Author InfoLink
Updated July 12, 2023


Mono-grade polysilicon price range narrows this week as the low-price range rebounds from RMB 56/kg to RMB 59/kg. Factoring in prices of previously sealed orders, average prices remain. Future price trend set by leading manufacturers demonstrates strong upward momentum.

Order volumes and negotiations increase as ingot manufacturers raise utilization rates to different extents, resulting in stronger inelastic demand for polysilicon. With polysilicon prices reaching the bottom and approaching the break-even point, the risk of inventory write-down mitigates. Meantime, the impact of other variables wears off. Against these backdrops, buyers start buying the dip and stockpiling, accelerating inventory depletion.

In the third quarter, the polysilicon sector faces more uncertainties, such as power rationing, production restriction, slower-than-expected commissioning progress, and other uncontrollable events. There will be limited increases in monthly polysilicon production capacity. The market prefers cheaper, good-quality polysilicon, potentially resulting in temporary shortages.


The wafer sector managed to alleviate inventory pressure through significant price cuts and minor adjustments in utilization rates. For now, inventory level sits at 700 million to 800 million pieces, translating to three to four days of production volume. Operating strategies to control prices and inventory levels vary among manufacturers.

Digesting inventory and shifting some to the cell sector, the wafer sector is poised to raise official pricings upon stronger wafer demand from cell manufacturers.

M10 wafers are traded higher this week, mostly at RMB 2.8/piece, as manufacturers raise price quotes, with some purportedly updating official pricings to RMB 2.8-2.85/piece.M10 wafers sustain a price-performance ratio per watt superior to G12 ones. For G12 wafers, mainstream trading prices drop to levels where Tier-2 manufacturers traded last week, sitting at RMB 3.75/piece, with the range narrowing compared with last week.

Wafer manufacturers have yet to settle new pricings as cell manufacturers still have wafer stocks on hand. Marginal price hikes may be acceptable to the cell sector, which currently sustains a decent profit margin. Despite higher prices, wafer production output keeps increasing, stoking pressure on inventory. This month, wafer manufacturers will continue adjusting utilization rates to regulate prices and inventory levels.


PERC cell supply is steady. Most expansion projects this year are n-type cell production capacities. TOPCon production capacity comes online slower than expected, prolonging equipment installation and debugging process. Fewer cells are available for external sales, as some cell manufacturers reserve more capacity for in-house usage. The growth of module production capacity boosts demand for the mainstream product, M10 PERC cells.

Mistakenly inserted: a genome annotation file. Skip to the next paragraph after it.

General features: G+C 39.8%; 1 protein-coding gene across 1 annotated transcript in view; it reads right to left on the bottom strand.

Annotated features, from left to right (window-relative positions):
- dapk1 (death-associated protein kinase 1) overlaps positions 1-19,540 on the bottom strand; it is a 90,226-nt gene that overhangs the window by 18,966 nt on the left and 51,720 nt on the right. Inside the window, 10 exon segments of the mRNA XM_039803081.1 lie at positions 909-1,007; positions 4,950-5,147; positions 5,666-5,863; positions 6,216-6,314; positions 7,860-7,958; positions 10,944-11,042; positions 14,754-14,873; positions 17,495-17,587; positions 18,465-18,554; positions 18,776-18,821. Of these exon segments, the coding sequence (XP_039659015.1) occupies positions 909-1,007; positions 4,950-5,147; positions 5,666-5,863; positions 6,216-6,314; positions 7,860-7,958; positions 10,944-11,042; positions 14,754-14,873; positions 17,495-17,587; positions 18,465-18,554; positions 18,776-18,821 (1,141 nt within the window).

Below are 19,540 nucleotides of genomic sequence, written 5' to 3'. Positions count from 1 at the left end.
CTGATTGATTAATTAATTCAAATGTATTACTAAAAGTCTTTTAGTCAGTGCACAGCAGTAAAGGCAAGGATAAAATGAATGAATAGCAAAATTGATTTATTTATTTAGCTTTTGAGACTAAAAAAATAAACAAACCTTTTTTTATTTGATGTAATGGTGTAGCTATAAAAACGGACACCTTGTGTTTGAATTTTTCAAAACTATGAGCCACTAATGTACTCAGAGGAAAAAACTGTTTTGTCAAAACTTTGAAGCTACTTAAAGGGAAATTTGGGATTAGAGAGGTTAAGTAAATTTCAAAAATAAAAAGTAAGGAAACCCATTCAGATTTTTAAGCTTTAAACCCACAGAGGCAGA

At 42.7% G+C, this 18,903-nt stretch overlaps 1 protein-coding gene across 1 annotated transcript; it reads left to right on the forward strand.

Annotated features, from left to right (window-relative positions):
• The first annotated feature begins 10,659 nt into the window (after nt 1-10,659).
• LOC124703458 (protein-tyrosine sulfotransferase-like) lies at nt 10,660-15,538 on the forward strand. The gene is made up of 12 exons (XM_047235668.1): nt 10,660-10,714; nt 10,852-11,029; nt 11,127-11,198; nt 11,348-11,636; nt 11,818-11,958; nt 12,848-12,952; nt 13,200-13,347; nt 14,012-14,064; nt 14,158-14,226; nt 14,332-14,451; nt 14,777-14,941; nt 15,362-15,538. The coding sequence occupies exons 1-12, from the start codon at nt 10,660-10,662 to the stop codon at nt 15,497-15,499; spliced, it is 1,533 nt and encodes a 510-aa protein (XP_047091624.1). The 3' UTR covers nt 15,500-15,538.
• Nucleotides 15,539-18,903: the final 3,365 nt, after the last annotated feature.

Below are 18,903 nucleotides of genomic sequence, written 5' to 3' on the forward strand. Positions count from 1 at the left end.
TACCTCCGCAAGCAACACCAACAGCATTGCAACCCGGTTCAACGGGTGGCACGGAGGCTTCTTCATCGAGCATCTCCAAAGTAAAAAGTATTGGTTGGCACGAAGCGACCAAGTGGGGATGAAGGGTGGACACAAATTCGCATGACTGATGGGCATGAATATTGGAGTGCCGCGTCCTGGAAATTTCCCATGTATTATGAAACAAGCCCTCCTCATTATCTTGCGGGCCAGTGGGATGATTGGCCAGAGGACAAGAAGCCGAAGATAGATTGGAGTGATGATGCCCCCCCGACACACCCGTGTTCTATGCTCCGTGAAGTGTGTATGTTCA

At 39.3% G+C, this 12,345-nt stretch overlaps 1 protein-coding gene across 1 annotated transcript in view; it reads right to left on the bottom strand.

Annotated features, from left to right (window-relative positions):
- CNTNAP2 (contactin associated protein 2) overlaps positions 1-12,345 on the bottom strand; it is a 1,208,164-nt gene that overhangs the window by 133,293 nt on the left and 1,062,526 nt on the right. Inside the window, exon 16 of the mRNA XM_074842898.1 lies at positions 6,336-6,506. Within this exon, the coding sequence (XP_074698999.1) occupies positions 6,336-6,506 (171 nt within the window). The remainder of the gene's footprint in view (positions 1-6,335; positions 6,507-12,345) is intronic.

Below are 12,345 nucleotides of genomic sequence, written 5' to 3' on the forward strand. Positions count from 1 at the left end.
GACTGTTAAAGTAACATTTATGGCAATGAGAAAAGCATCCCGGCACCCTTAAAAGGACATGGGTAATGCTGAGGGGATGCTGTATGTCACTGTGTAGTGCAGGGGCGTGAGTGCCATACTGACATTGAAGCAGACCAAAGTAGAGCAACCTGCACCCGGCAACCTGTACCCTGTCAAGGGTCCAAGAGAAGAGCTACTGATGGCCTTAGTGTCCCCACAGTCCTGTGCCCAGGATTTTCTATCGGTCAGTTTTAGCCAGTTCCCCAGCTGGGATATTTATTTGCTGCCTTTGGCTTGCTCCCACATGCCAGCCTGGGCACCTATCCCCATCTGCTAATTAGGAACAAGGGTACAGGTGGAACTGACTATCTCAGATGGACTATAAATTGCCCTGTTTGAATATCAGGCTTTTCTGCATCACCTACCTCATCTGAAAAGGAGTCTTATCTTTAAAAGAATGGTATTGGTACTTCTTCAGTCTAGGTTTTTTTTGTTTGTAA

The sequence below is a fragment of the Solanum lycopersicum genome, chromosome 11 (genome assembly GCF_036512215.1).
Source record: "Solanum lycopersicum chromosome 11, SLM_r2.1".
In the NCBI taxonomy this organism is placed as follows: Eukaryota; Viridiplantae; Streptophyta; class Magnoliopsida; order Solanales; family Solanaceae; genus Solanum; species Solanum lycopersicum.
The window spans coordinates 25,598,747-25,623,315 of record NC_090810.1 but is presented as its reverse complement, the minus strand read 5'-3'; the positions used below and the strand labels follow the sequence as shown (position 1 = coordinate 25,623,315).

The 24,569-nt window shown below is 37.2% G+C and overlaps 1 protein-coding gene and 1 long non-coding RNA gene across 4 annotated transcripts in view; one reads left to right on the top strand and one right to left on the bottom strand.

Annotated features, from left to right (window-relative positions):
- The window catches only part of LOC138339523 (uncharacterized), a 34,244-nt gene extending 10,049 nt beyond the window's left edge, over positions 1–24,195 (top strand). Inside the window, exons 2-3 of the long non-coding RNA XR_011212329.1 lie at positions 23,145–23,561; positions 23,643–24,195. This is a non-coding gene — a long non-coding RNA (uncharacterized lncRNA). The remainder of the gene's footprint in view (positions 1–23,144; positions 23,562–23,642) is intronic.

This week, trading prices advance marginally, coming in mostly at RMB 0.72/W for M10 cells while sustaining at RMB 0.72/W for G12 ones. The absence of price difference between M10 and G12 cells indicates a better-balanced supply-demand relationship of G12 cells.

For M10 TOPCon cells, prices stabilize at RMB 0.78/W. N-type cell prices sustain RMB 0.06/W higher than p-type ones. Also affected by wafer price declines, the few suppliers of G12 HJT cells see prices drop to RMB 0.9/W.

Even with the rise in trading prices, the actual production output of M10 PERC cells is open to question, given power rationing in Chengdu, Sichuan and maintenance plans of manufacturers in August. For now, ordering activity of the module sector stay muted. Cell manufacturers will continue feeling price pressure from module makers.


This week, prices reflect order activities, staying on a gradual decline. Tier-1 module makers take orders for PERC glass-backsheet at RMB 1.3-1.35/W, and their Tier-2 and Tier-3 peers at RMB 1.25-1.3/W.

Module makers keep clearing inventory this week, with prices dipping to RMB 1.2-1.25/W, which is excluded from the low-price range in InfoLink post weekly spot price update. Some module makers still deliver previous orders in the high-price range but fewer at RMB 1.5/W.

For new orders, module makers mostly deliver at RMB 1.28-1.33/W, despite still some delays. Doubled with signs of price hikes in upstream sectors, some module makers look to raise distribution prices by RMB 0.01-0.02/W. Price cuts are likely in the long run as module makers vie for orders. Despite lingering cautious sentiment, some end users begin inventory draws.

For now, module makers take orders for August at RMB 1.28-1.3/W. Already having little profit margin due to high production costs, module makers can hardly cut prices further. Demand and the impact of power rationing are to be heeded in the third quarter. Brief rallies are possible.

In non-China markets, prices stay on a slow decline this week. Chinese exporters deliver products at USD 0.165-0.19/W (FOB). Spot prices come in at USD 0.165-0.18/W in the Asia-Pacific market and EUR 0.165-0.18/W in Europe, with modules with black backsheet possessing a premium of EUR 0.02-0.025/W.

Currently, prices stabilize for locally manufactured modules. In the U.S., prices will sustain in the third quarter of the year, but distribution prices of Tier-2 and Tier-3 module makers drag down the low-price range. For India-made modules, prices hold steady for now.

The gap between prices for p-type and n-type modules will narrow at a slower pace this year as PERC module prices drop.

Module makers recently deliver G12 HJT modules at RMB 1.5-1.65/W in China and USD 0.197-0.23/W in non-China markets.

M10 TOPCon module prices remain at RMB 1.4-1.55/W this week. In non-China markets, prices hold steady at USD 0.185-0.215/W, with a premium of USD 0.01/W against prices for PERC modules.

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